Sea Symphony in Silver…


Summer does not last long in the wild West Highlands of Scotland – if indeed it arrives at all – and as July gave way to August there was a distinct and melancholy change in the air, as though autumn were here already. Waves of heavy rain swept in across the Atlantic on strong, cool winds, and when the sun occasionally emerged, in between the showers, the world appeared in the muted, silvery colours typical of the equinox, instead of the strong hues of summer. However, Algy knew that in fact it was only early August, and as he watched the diamonds sparkling on the water and the wet sand, he hoped that there might still be a chance of some warm sunshine before the long Highland winter began in earnest…


There are few things a fluffy bird enjoys more in fine weather than perching on a rock very close to the ocean, just watching the water swirl around and about, and listening to the gurgling, glugging sounds that it makes.

Algy knew that autumn was on its way: the days were growing shorter very noticeably now, and there was a familiar but indescribable feel to the air which told him that the summer visitors would soon be heading south… But for the moment the swallows were still swooping low over the sea, and although the sun was not managing to climb so high in the sky, the colours were still those of late summer. So Algy leaned back on his rock and let the cool wind sweep through his feathers, trying not to think about the long, dark winter ahead…

Algy perched on one of his favourite rocks, and gazed at the hills, the sea and the sky. The colours were still beautiful, but the sun was much lower in the sky now, and the wind had a bitter edge to it. Algy knew that summer was over for this year, and he remembered a poem by a famous American poet:

          An agitation of the air,
          A perturbation of the light
          Admonished me the unloved year
          Would turn on its hinge that night.
          I stood in the disenchanted field
          Amid the stubble and the stones,
          Amazed, while a small worm lisped to me
          The song of my marrow-bones.
          Blue poured into summer blue,
          A hawk broke from his cloudless tower,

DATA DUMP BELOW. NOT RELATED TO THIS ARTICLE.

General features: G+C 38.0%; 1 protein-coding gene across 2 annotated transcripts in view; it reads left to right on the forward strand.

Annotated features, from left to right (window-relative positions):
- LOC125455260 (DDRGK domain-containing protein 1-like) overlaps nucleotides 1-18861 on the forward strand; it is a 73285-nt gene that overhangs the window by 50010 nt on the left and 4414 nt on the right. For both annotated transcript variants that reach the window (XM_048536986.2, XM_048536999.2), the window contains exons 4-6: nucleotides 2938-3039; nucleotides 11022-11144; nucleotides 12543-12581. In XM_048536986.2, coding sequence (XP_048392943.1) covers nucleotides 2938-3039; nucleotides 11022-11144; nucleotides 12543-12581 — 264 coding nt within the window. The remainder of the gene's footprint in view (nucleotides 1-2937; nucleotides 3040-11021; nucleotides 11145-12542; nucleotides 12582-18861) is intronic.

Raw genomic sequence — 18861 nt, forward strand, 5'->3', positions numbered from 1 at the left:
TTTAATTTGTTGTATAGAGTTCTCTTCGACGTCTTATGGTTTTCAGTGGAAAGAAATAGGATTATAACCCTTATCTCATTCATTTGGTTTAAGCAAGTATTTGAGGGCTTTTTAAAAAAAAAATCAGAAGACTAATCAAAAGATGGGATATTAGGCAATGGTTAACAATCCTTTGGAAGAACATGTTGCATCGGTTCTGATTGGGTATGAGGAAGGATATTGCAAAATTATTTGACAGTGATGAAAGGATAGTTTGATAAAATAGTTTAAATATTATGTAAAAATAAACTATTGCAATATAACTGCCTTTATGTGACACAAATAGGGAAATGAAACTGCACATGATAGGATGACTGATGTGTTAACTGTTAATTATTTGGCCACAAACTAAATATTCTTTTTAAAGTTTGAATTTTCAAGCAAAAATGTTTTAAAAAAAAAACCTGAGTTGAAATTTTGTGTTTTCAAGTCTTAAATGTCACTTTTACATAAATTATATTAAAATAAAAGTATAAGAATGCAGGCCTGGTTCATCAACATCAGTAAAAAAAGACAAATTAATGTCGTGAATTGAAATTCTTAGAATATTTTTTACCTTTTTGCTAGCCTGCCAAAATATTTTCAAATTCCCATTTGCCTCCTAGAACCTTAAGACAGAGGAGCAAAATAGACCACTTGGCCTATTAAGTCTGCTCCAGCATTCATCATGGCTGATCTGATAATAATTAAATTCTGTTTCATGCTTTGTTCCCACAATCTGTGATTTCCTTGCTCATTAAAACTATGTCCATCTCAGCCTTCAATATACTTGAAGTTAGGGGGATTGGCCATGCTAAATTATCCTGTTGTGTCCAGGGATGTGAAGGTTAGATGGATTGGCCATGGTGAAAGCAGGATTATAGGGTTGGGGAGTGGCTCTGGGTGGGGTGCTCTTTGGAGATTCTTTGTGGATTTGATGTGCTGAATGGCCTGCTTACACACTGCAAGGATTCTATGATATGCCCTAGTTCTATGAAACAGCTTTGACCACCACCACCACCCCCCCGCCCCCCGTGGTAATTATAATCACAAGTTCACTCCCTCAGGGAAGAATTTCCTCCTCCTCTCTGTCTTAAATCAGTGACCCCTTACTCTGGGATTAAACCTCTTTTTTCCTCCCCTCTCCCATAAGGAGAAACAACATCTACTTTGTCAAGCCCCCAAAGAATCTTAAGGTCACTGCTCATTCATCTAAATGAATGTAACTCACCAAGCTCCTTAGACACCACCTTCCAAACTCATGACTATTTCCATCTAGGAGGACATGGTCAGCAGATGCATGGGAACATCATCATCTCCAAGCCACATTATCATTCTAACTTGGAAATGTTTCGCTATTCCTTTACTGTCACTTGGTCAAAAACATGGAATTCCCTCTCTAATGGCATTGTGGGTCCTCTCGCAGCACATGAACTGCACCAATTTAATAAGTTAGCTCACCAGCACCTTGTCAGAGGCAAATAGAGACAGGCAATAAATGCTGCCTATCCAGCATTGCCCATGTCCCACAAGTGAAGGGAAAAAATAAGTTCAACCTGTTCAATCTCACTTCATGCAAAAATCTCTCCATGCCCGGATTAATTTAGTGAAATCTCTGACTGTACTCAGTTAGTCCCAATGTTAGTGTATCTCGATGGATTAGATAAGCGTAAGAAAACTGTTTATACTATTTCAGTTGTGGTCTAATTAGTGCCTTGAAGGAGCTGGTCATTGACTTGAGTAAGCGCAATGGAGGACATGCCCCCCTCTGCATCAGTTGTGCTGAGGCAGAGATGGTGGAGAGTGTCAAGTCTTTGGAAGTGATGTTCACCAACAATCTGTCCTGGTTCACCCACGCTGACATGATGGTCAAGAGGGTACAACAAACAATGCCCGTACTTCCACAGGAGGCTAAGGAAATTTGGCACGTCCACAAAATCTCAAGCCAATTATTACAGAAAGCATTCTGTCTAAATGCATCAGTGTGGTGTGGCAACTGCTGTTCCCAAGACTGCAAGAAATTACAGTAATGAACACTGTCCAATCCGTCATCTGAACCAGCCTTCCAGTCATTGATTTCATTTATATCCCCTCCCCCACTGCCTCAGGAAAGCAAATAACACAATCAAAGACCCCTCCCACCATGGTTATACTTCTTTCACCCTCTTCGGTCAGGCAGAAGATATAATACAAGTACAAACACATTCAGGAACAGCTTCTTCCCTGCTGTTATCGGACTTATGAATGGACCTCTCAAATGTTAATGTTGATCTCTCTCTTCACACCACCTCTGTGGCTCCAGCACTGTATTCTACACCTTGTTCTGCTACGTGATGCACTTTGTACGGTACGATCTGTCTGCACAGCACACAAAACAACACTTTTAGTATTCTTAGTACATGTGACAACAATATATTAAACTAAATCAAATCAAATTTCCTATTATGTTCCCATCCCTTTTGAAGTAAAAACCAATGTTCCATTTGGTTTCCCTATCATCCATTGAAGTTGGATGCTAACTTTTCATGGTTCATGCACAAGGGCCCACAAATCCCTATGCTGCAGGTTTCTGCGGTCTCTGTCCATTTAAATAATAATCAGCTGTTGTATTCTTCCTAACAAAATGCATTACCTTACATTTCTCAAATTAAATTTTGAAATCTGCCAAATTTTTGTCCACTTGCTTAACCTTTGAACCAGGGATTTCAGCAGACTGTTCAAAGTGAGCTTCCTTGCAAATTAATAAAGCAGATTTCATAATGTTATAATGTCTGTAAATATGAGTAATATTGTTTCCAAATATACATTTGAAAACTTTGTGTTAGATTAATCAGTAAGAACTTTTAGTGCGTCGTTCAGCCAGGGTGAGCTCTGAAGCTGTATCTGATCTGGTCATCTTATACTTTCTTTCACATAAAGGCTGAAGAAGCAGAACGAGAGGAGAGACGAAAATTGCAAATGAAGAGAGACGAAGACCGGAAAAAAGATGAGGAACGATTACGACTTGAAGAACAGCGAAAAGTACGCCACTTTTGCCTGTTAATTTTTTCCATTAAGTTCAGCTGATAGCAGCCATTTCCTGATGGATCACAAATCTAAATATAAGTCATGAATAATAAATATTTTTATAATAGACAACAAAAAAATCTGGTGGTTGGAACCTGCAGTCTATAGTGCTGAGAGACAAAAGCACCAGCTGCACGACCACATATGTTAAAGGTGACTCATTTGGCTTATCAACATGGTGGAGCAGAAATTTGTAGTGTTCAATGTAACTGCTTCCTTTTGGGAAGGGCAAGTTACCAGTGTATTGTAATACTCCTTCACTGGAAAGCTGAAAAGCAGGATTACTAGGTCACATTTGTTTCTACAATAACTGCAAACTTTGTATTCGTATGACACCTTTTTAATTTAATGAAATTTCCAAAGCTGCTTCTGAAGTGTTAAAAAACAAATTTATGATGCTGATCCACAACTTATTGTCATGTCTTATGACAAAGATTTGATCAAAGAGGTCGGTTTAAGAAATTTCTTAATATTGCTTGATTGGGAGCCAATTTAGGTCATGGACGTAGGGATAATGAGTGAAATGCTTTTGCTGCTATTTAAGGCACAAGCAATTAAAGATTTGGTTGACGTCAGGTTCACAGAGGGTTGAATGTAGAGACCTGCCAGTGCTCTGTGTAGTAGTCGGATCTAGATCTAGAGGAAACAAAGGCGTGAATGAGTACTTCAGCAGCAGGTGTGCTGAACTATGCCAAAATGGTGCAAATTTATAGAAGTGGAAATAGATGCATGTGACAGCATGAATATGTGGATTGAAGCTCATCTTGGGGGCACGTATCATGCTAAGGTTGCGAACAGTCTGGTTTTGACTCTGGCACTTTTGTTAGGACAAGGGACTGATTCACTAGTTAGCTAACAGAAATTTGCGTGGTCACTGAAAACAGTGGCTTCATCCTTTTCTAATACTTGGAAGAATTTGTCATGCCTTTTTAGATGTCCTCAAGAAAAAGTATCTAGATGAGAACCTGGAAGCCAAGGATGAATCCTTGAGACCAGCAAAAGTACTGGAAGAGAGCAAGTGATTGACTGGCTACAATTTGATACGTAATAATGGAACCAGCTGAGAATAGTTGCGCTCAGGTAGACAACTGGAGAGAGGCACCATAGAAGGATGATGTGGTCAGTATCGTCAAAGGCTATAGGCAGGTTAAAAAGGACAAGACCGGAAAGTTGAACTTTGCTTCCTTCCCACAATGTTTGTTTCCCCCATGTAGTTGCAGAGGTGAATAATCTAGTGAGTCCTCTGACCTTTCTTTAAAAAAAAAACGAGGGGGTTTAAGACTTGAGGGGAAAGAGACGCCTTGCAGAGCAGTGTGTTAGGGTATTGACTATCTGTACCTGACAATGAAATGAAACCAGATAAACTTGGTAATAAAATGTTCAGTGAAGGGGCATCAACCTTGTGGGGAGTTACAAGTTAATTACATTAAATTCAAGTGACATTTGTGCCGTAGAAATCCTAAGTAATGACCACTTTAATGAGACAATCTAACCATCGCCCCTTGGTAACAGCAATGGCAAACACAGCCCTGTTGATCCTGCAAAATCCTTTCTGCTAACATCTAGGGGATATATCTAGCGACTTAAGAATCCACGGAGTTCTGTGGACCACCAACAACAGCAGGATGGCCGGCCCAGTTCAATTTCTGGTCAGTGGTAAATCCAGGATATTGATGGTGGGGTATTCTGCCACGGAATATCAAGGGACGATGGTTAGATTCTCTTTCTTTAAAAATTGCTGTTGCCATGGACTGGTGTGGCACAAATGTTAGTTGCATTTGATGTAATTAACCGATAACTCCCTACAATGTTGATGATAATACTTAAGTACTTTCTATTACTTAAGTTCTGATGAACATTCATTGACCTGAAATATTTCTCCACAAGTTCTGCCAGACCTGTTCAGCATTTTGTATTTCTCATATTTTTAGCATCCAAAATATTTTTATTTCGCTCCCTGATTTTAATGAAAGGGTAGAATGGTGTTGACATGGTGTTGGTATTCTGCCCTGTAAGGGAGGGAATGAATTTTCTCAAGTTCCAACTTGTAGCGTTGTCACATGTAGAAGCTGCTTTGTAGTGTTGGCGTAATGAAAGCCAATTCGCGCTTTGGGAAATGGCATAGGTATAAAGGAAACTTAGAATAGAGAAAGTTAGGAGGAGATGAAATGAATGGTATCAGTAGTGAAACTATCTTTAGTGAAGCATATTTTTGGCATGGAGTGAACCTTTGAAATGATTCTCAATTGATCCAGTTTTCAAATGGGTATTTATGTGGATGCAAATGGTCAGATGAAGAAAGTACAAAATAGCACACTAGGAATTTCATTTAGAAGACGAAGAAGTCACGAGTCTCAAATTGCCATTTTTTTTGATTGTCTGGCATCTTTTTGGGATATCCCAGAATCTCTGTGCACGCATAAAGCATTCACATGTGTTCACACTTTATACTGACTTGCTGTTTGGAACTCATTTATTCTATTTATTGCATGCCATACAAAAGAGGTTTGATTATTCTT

The roof of the silo blazed, and I knew
          That part of my life was over.
          Already the iron door of the north
          Clangs open: birds, leaves, snows
          Order their populations forth,
          And a cruel wind blows.

[Algy is quoting the poem End of Summer by the 20th century American Poet Laureate, Stanley Kunitz.]

The wind blew fresh from the north and the air felt chill: summer was over and autumn was closing in fast. The mists loitered all day around the hilltops, never very far away. The swallows and other migrant birds were preparing to leave, and some had already gone, but the heather was blooming – the last hurrah of the West Highland summer. Algy nestled among the tiny fragrant bells, and listened to the wind sighing in the trees behind him as the damp mist swept back down from the hill. He was glad of the wind, even though it was bringing a change of season:

          A host of poppies, a flight of swallows;  
          A flurry of rain, and a wind that follows  
          Shepherds the leaves in the sheltered hollows
             For the forest is shaken and thinned.

          Over my head are the firs for rafter;
          The crows blow south, and my heart goes after;
          I kiss my hands to the world with laughter—
             Is it Aidenn or mystical Ind?

          Oh, the whirl of the fields in the windy weather!
          How the barley breaks and blows together!  
          Oh, glad is the free bird afloat on the heather—
             Oh, the whole world is glad of the wind!

[Algy is quoting An Old Road by the late 19th/early 20th century American poet Edwin Markham.]